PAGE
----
In an increasingly litigious business environment, it is vital that contract cleaners, and other service providers, work closely with their insurance brokers and legal people to ensure they do not leave their firms vulnerable to patently unfair public liability (PL) claims. That was a clear message imparted at a recent industry meeting.
Conducted in response to its members’ growing concerns, the Building Service Contractors Association of Australia NSW division held a ‘Public Liability indemnity clauses: what is your exposure?’ forum at the Roseville Golf Club, Sydney, on 14th March.
An expert speaker panel comprised CRM Brokers’ Damien Coorey, Workplace Advisory Group’s Mark Diamond and A R Conolly & Company’s Liz Ramsay. Each gave an individual presentation and they were followed by questions from the floor.
“Ideally, we need to leave here today with an action plan,” said BSCAA NSW president Rick Gesterkamp, who introduced the speakers and directed the forum. In fact, a number of initiatives were mooted and some agreed on.
They included exploring a ‘standard’ PL contract that would be of most benefit to smaller contractors; working more closely with the Property Council of Australia and the Shopping Centre Council of Australia; and undertaking effective public relations and communications with members and the industry.
With more than 30 years’ cleaning industry experience, Diamond took his audience through recent PL history whereby the burden of PL costs has been moved from building owners and managers to BSCs. He concluded that, “cleaning contractors have copped this outrageous shift” due to traditional deference to their client body.
He also noted that some contractors void their PL cover by failing to notify their insurance company of indemnities to which they have agreed.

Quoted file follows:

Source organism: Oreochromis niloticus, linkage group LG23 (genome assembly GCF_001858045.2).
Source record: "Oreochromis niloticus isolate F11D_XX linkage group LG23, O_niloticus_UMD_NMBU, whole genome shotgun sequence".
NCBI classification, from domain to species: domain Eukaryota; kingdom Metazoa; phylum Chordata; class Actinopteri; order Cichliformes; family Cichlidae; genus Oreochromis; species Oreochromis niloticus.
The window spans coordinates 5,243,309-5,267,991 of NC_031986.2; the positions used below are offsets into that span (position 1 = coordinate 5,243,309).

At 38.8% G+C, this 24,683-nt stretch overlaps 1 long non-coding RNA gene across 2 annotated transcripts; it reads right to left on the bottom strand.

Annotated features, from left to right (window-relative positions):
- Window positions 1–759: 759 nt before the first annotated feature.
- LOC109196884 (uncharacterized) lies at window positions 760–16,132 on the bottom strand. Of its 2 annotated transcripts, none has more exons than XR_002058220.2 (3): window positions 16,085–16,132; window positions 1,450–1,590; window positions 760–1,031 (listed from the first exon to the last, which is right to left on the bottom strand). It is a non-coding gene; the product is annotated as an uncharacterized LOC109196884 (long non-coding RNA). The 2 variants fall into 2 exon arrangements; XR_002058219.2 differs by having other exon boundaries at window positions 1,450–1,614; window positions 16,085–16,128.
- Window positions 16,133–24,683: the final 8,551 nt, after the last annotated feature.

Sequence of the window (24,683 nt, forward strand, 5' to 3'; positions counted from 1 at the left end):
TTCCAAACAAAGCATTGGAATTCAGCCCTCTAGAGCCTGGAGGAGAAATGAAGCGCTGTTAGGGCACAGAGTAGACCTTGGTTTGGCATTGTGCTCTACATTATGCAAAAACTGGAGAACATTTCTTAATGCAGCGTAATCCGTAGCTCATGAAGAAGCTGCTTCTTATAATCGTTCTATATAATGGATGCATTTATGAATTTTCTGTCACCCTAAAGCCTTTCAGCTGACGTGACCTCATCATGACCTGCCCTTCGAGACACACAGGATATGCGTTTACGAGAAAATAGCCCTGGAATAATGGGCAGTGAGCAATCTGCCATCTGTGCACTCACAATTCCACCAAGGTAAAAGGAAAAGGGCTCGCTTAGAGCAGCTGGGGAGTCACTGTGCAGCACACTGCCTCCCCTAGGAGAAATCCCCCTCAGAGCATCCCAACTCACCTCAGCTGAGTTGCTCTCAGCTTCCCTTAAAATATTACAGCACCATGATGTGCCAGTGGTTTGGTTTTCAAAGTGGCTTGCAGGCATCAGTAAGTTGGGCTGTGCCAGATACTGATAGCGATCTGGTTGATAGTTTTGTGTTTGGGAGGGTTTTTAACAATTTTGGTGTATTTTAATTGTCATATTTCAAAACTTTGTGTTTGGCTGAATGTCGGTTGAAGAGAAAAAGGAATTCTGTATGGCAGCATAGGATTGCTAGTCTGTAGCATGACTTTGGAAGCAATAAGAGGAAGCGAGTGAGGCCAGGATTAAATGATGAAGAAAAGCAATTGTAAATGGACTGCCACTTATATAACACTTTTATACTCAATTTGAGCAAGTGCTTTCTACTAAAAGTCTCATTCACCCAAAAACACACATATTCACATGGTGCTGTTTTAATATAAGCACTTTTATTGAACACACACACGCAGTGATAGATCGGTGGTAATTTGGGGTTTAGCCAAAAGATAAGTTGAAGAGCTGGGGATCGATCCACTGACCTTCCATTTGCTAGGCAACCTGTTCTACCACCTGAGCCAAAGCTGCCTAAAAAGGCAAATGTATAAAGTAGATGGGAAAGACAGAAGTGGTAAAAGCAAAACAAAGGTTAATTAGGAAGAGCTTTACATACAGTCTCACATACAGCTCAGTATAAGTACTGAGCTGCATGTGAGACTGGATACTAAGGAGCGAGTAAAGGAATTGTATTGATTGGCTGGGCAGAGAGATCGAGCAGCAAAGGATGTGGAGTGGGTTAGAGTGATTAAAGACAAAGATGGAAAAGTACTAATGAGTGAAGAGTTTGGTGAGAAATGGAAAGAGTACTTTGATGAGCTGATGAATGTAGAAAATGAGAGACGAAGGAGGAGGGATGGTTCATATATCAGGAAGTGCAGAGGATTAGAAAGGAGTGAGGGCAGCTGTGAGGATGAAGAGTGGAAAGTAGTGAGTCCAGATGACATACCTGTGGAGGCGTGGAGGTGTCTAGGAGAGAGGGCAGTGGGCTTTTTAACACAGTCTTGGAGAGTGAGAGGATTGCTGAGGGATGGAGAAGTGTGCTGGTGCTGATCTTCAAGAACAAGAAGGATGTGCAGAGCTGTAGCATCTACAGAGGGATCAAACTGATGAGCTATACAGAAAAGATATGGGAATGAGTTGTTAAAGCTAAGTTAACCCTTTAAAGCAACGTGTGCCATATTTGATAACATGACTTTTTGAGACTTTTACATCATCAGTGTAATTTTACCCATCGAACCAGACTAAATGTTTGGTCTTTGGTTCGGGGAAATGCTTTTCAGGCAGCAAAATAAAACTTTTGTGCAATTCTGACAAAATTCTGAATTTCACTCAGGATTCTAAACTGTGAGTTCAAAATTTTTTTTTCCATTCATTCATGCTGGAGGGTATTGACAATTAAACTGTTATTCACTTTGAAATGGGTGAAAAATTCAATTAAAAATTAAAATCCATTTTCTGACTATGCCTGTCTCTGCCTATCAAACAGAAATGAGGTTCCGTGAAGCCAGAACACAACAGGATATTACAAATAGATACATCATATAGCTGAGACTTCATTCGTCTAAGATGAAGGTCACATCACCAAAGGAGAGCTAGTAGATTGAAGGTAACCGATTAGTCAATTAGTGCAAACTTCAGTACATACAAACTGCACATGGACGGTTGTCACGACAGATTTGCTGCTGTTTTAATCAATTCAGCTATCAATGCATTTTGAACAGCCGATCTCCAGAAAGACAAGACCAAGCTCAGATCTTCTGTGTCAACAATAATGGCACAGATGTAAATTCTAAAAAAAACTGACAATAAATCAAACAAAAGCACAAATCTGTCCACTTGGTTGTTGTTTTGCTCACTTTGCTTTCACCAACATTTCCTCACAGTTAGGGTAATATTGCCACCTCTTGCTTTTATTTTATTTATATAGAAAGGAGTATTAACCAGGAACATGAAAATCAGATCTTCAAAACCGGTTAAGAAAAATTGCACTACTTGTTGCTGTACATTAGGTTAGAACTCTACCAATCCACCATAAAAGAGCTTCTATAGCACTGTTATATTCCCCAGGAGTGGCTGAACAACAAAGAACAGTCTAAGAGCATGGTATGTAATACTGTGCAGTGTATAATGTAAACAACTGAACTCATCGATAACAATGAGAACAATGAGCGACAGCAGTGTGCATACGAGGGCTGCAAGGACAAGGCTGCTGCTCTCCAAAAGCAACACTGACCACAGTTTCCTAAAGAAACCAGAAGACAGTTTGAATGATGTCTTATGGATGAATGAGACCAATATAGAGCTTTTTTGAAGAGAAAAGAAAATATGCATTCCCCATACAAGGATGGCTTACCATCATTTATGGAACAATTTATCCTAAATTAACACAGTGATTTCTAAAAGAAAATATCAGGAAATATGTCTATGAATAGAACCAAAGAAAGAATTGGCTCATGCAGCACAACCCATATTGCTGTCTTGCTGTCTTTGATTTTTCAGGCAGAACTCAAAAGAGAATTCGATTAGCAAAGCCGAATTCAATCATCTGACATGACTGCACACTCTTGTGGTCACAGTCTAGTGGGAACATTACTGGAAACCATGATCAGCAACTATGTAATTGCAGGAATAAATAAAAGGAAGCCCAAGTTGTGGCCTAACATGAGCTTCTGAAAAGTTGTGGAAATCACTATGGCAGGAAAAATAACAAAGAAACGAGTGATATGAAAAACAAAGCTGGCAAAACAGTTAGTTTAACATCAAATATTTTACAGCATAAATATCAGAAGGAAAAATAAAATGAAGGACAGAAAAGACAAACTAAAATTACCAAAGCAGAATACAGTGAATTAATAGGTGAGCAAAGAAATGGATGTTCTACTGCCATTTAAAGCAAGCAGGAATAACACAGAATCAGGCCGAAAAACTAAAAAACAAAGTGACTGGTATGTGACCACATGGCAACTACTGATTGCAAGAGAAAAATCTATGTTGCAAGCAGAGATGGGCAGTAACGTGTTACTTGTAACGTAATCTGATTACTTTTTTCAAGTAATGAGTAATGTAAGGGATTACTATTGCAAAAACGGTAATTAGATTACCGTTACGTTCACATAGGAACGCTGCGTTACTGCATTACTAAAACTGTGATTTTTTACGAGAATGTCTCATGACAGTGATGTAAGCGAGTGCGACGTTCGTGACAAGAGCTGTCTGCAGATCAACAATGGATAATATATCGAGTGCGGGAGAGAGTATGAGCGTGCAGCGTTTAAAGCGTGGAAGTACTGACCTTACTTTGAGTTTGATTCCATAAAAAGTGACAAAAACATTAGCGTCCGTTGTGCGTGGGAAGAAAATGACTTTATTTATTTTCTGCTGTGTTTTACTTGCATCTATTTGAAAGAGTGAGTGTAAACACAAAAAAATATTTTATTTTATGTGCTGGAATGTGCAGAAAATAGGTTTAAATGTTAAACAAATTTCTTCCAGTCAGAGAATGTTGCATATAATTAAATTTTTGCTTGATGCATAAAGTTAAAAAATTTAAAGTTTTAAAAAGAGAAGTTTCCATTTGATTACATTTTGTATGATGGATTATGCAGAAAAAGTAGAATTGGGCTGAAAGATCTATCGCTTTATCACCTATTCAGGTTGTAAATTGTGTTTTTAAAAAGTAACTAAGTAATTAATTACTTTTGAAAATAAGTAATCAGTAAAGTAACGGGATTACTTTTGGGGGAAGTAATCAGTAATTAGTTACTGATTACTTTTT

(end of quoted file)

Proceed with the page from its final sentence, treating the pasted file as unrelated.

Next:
Coorey, with a long history of working closely with the cleaning industry and the BSCAA in particular, was well equipped to discuss a number of topics and issues including indemnities in general, policy wording and risk management. He covered common contractual requests, indemnity clauses, and common pitfalls.
“You must obtain legal advice on all insurance and indemnity clauses when considering a client’s ‘standard’ contract,” Coorey warned. He emphasised that standard contracts should not simply be re-drafted without taking legal advice.
Experienced personal injury lawyer Ramsay concurred saying contract cleaners must get legal advice on PL and that indemnity clauses should reflect accurately the site and tasks to which the contract applies.
“There should be a team approach to dealing with indemnity clauses with negotiations taking place between the contractor, insurance broker and insurance company,” Ramsay stated. “Maintain communications with insurance companies as site contracts change,” she added.
Importantly, Ramsay pointed to the common law and noted that contract cleaners cannot be liable for other service providers’ faults.
“There is no magic to indemnity clauses. If the wording doesn’t seem to make sense then it probably doesn’t. Terms such as ‘connected with’ or ‘arising from’ are too broad; ‘caused by’ is direct and appropriate,” Ramsay explained.
In his summary at the forum’s conclusion, Gesterkamp stated, “BSCAA members need to take a risk management approach to this issue and ensure that they protect their business from legal claims that could bankrupt them.”
Gesterkamp committed the BSCAA NSW division to following up with an action plan addressing PL concerns with all stakeholders.
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